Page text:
Alexis Tsipras, outside the Hellenic Parliament. Photograph: Getty Images.
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Snap elections called for 25 January after Greek parliament fails to elect president

The Hellenic Parliament has failed to elect a successor to outgoing president Karolos Papoulias on its third attempt, leading to snap elections and uncertainly in the Eurozone for early 2015.

The Greek parliament has failed to elect a successor to outgoing president Karolos Papoulias on its third attempt, leading to snap elections being called for 25 January 2015. The government’s preferred candidate, former European Commissioner for the Environment, Stavros Dimas, fell 12 votes short of the 180-vote threshold required for his election to pass. Although the role of president is largely ceremonial, the vote points to huge divisions within the country in relation to austerity measures imposed by the European Union.

The dissolution of parliament will come as a huge boost to Alex Tsipras’s SYRIZA, the populist, anti-austerity party, who claimed “In a few days austerity bailouts will be a thing of the past” in a news conference this morning. His party was joined by an unlikely alliance of members within the Hellenic Parliament from the far-right Golden Dawn, the Communist party of Greece and Democratic Left party, in voting against Dimas, who was supported by the ruling New Democracy-PASOK coalition.

There has been stern reactions from across EU member states – many of whom consider Greece analogous to the political situation in Spain, where the newly-formed, left-wing insurgents Podemos hope to make great gains at the general elections to be held in December 2015 – with Tsipras and Podemos leader Pablo Iglesias publicly tweeting one another messages of support.

The threat of new negotiations over debt and spending has created instability within Eurozone markets, with leaders of EU member states urging the continuation of reforms. “Democracy cannot be blackmailed,” said Tsipras in response. The New Statesman will follow the Greek and Spain elections in the magazine and online throughout the coming year.

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Scotland's vast deficit remains an obstacle to independence

Though the country's financial position has improved, independence would still risk severe austerity. 

For the SNP, the annual Scottish public spending figures bring good and bad news. The good news, such as it is, is that Scotland's deficit fell by £1.3bn in 2016/17. The bad news is that it remains £13.3bn or 8.3 per cent of GDP – three times the UK figure of 2.4 per cent (£46.2bn) and vastly higher than the white paper's worst case scenario of £5.5bn.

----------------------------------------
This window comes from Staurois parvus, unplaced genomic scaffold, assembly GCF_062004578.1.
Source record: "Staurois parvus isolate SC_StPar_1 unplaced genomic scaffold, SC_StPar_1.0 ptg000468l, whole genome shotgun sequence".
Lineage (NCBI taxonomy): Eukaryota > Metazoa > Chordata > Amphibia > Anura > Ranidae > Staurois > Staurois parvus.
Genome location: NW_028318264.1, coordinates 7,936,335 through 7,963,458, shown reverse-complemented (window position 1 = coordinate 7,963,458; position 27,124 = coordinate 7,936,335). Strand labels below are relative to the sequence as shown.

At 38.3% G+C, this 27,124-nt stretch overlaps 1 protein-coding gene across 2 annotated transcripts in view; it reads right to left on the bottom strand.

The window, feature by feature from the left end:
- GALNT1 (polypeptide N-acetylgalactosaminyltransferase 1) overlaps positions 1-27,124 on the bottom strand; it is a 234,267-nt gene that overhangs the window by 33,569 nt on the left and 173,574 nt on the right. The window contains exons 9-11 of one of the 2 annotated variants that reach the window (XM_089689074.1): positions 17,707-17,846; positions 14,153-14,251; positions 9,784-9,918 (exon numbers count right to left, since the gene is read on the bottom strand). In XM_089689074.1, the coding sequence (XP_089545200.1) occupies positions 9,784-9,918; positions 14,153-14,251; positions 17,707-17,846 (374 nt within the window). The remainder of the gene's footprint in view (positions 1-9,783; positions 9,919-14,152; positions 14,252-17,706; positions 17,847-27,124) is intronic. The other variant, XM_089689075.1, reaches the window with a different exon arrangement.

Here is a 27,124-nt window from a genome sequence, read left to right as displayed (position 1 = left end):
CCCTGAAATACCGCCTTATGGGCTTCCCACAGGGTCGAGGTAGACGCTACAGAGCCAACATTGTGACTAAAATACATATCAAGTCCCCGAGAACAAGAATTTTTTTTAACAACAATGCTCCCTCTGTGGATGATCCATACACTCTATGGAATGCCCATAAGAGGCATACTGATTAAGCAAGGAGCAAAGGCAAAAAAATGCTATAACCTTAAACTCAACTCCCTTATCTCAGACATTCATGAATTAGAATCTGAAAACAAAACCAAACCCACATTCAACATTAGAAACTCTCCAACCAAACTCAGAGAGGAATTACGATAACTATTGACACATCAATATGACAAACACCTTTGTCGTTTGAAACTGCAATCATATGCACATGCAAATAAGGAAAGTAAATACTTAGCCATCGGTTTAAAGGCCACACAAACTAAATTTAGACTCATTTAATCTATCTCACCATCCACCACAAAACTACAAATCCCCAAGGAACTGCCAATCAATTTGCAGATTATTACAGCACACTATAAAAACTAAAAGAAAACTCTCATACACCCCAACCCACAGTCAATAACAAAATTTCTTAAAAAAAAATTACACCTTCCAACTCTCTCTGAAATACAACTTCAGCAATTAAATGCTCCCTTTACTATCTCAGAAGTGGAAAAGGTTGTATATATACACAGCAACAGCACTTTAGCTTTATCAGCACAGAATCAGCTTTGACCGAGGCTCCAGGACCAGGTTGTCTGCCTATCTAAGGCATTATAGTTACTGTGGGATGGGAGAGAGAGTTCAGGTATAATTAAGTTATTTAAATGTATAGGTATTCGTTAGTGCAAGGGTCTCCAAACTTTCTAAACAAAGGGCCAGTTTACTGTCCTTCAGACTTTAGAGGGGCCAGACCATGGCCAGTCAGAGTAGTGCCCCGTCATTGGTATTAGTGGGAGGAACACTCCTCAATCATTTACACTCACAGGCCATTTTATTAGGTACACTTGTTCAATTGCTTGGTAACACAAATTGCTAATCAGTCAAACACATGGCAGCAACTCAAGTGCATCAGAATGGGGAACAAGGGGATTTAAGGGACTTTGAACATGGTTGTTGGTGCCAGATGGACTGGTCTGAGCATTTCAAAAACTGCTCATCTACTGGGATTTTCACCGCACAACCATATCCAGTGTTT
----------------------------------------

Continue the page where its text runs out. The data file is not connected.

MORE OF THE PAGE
These figures, it's important to note, include Scotland's geographic share of North Sea oil and gas revenue. The "oil bonus" that the SNP once boasted of has withered since the collapse in commodity prices. Though revenue rose from £56m the previous year to £208m, this remains a fraction of the £8bn recorded in 2011/12. Total public sector revenue was £312 per person below the UK average, while expenditure was £1,437 higher. Though the SNP is playing down the figures as "a snapshot", the white paper unambiguously stated: "GERS [Government Expenditure and Revenue Scotland] is the authoritative publication on Scotland’s public finances". 

As before, Nicola Sturgeon has warned of the threat posed by Brexit to the Scottish economy. But the country's black hole means the risks of independence remain immense. As a new state, Scotland would be forced to pay a premium on its debt, resulting in an even greater fiscal gap. Were it to use the pound without permission, with no independent central bank and no lender of last resort, borrowing costs would rise still further. To offset a Greek-style crisis, Scotland would be forced to impose dramatic austerity. 

Sturgeon is undoubtedly right to warn of the risks of Brexit (particularly of the "hard" variety). But for a large number of Scots, this is merely cause to avoid the added turmoil of independence. Though eventual EU membership would benefit Scotland, its UK trade is worth four times as much as that with Europe. 

Of course, for a true nationalist, economics is irrelevant. Independence is a good in itself and sovereignty always trumps prosperity (a point on which Scottish nationalists align with English Brexiteers). But if Scotland is to ever depart the UK, the SNP will need to win over pragmatists, too. In that quest, Scotland's deficit remains a vast obstacle. 

George Eaton is political editor of the New Statesman.